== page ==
Media as the court of trial: It is the media, its multi-dimensional effects on public psyche where the image of the ‘terrorist’, the ‘anti-national’, the ‘single largest internal security threat’, all get profiled; towards manufacturing the consent for a State devoid of impunity—any regard for norms, procedures, for the basic human rights of the detained as guaranteed by the UN. The construction of the ‘enemy’ of the State starts well ahead in the media as it caricatures all outstanding problems faced by the vast sections of the people. The obliging media in the times of Liberalisation, Privatisation and Globalisation produces a surfeit of images of the people, their issues, their movements against exploitation, oppression, mistreatment and discrimination, against displacement, destitution, destruction and death as something which have frozen and fossilised in time and should hence be repackaged akin to the politics of charity promoted by foreign and State funded NGOs and the so-called civil society.

Thus tribal communities are poor as they are anti-development; Muslims have gone astray because their religion is conservative and they don’t feel proud to be Indian; every Kashmiri Muslim is a suspect because of being a Kashmiri as well as a Muslim; the Maoists are trigger happy Robin Hoods devoid of any politics who resort to extortion, drug peddling and live out of plunder of the forest wealth. All nationality movements are against the sovereignty and security of the Indian nation. The civil and democratic rights activists who demand the enforcement of norms and procedures, the rights of the political prisoner are portrayed as accomplices in fomenting terrorising, against the integrity of the nation.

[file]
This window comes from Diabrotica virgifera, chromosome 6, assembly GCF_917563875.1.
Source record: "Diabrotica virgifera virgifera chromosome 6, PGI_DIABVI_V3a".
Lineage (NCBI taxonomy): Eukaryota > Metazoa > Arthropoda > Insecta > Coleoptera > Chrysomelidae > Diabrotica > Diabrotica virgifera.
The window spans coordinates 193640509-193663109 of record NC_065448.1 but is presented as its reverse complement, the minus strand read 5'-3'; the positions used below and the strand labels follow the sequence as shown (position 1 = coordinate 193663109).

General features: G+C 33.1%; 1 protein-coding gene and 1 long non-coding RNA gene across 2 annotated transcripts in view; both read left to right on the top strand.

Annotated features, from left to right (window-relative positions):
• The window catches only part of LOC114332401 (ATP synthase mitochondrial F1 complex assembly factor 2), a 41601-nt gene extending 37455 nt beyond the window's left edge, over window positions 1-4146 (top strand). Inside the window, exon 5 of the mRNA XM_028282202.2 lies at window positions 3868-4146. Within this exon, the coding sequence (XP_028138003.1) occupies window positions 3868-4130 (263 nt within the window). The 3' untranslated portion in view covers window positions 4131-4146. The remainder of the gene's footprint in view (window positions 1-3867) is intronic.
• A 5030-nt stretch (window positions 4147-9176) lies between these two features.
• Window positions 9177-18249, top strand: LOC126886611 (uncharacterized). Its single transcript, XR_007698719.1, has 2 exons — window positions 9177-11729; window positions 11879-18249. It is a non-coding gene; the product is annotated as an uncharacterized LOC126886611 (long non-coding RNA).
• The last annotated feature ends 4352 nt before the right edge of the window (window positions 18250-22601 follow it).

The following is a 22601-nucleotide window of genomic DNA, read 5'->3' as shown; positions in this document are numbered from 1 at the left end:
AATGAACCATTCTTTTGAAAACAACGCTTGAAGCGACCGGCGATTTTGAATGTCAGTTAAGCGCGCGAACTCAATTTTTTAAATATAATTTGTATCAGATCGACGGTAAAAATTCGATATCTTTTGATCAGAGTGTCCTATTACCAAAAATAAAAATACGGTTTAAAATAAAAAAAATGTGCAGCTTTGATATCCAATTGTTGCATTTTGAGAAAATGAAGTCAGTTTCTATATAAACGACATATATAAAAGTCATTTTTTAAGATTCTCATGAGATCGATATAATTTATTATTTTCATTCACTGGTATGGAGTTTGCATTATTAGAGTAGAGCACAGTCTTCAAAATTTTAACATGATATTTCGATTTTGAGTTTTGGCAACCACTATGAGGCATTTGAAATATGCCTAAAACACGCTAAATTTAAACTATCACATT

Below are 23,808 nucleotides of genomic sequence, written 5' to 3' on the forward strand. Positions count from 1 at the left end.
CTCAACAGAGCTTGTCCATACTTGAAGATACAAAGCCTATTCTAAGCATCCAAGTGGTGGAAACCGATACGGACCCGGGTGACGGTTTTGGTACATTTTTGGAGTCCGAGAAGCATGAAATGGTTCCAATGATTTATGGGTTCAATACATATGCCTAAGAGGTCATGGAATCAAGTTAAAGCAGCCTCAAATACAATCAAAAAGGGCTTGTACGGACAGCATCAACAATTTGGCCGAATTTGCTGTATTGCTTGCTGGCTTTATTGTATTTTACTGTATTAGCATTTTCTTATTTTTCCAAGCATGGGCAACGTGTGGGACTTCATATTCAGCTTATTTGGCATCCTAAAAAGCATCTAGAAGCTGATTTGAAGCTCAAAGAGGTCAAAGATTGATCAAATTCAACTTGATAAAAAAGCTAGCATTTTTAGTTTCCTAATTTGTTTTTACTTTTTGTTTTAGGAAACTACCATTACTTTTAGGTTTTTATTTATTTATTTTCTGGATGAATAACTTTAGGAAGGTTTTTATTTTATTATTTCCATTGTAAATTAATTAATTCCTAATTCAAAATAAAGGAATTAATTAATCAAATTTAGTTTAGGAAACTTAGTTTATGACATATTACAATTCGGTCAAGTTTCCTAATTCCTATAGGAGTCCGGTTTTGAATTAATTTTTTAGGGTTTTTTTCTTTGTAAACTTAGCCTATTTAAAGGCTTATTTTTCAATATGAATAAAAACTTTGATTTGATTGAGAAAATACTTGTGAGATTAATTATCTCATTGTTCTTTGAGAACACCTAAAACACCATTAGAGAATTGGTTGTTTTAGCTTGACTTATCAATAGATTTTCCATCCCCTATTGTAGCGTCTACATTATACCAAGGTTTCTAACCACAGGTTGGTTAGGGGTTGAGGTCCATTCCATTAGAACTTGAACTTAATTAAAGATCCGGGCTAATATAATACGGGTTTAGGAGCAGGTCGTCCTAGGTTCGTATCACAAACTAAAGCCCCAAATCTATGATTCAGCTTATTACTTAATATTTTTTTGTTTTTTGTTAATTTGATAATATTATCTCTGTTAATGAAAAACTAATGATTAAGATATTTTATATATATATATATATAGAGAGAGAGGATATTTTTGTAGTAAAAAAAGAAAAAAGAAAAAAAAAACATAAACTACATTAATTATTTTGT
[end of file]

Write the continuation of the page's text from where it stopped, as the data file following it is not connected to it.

In the age of standardisation, protests or dissent has not been an exception. Dissent has also got standardised in terms of advocacy as well as petitioning. All other forms of dissent hence are against civility and should be punished. Thus when a detainee is brought before the people through the trial enforced by the media the prejudice is so much that the opinionated public gives a passive consent to the State to do whatever it wants to the political prisoner. Any such vilifying campaign of the media goes against the right of the detained to be presumed innocent as required by Article 14 (2) of the International Covenant on Civil and Political Rights (ICCPR).